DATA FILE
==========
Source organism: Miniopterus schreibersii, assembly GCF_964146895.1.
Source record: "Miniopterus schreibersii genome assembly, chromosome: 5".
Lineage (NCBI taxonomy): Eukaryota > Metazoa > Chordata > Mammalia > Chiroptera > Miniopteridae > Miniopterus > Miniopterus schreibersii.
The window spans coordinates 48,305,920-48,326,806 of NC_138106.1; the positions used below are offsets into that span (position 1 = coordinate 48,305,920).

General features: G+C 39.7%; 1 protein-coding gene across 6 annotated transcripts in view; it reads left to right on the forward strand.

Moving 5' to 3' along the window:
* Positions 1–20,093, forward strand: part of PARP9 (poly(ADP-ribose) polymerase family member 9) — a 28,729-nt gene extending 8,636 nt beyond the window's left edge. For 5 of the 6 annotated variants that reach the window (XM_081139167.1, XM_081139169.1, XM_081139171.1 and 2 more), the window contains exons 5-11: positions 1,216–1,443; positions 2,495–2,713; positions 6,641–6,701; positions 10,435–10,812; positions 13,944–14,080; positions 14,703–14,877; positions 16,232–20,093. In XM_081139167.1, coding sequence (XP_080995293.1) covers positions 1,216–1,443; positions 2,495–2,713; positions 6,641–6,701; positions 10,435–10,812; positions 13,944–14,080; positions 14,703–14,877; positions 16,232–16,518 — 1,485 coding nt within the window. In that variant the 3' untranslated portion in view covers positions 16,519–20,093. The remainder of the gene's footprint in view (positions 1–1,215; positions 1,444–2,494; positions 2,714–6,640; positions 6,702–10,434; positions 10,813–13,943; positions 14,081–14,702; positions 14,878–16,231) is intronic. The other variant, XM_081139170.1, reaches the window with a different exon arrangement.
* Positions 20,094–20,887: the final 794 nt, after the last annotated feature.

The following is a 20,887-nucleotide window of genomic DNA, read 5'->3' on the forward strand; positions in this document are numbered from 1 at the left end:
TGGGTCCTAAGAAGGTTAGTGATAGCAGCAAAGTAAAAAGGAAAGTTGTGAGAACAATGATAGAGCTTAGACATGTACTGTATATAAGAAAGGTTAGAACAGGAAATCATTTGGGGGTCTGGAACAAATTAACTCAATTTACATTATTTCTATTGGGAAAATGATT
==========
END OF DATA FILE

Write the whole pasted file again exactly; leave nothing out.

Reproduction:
Source organism: Miniopterus schreibersii, assembly GCF_964146895.1.
Source record: "Miniopterus schreibersii genome assembly, chromosome: 5".
Lineage (NCBI taxonomy): Eukaryota > Metazoa > Chordata > Mammalia > Chiroptera > Miniopteridae > Miniopterus > Miniopterus schreibersii.
The window spans coordinates 48,305,920-48,326,806 of NC_138106.1; the positions used below are offsets into that span (position 1 = coordinate 48,305,920).

General features: G+C 39.7%; 1 protein-coding gene across 6 annotated transcripts in view; it reads left to right on the forward strand.

Moving 5' to 3' along the window:
* Positions 1–20,093, forward strand: part of PARP9 (poly(ADP-ribose) polymerase family member 9) — a 28,729-nt gene extending 8,636 nt beyond the window's left edge. For 5 of the 6 annotated variants that reach the window (XM_081139167.1, XM_081139169.1, XM_081139171.1 and 2 more), the window contains exons 5-11: positions 1,216–1,443; positions 2,495–2,713; positions 6,641–6,701; positions 10,435–10,812; positions 13,944–14,080; positions 14,703–14,877; positions 16,232–20,093. In XM_081139167.1, coding sequence (XP_080995293.1) covers positions 1,216–1,443; positions 2,495–2,713; positions 6,641–6,701; positions 10,435–10,812; positions 13,944–14,080; positions 14,703–14,877; positions 16,232–16,518 — 1,485 coding nt within the window. In that variant the 3' untranslated portion in view covers positions 16,519–20,093. The remainder of the gene's footprint in view (positions 1–1,215; positions 1,444–2,494; positions 2,714–6,640; positions 6,702–10,434; positions 10,813–13,943; positions 14,081–14,702; positions 14,878–16,231) is intronic. The other variant, XM_081139170.1, reaches the window with a different exon arrangement.
* Positions 20,094–20,887: the final 794 nt, after the last annotated feature.

The following is a 20,887-nucleotide window of genomic DNA, read 5'->3' on the forward strand; positions in this document are numbered from 1 at the left end:
TGGGTCCTAAGAAGGTTAGTGATAGCAGCAAAGTAAAAAGGAAAGTTGTGAGAACAATGATAGAGCTTAGACATGTACTGTATATAAGAAAGGTTAGAACAGGAAATCATTTGGGGGTCTGGAACAAATTAACTCAATTTACATTATTTCTATTGGGAAAATGATT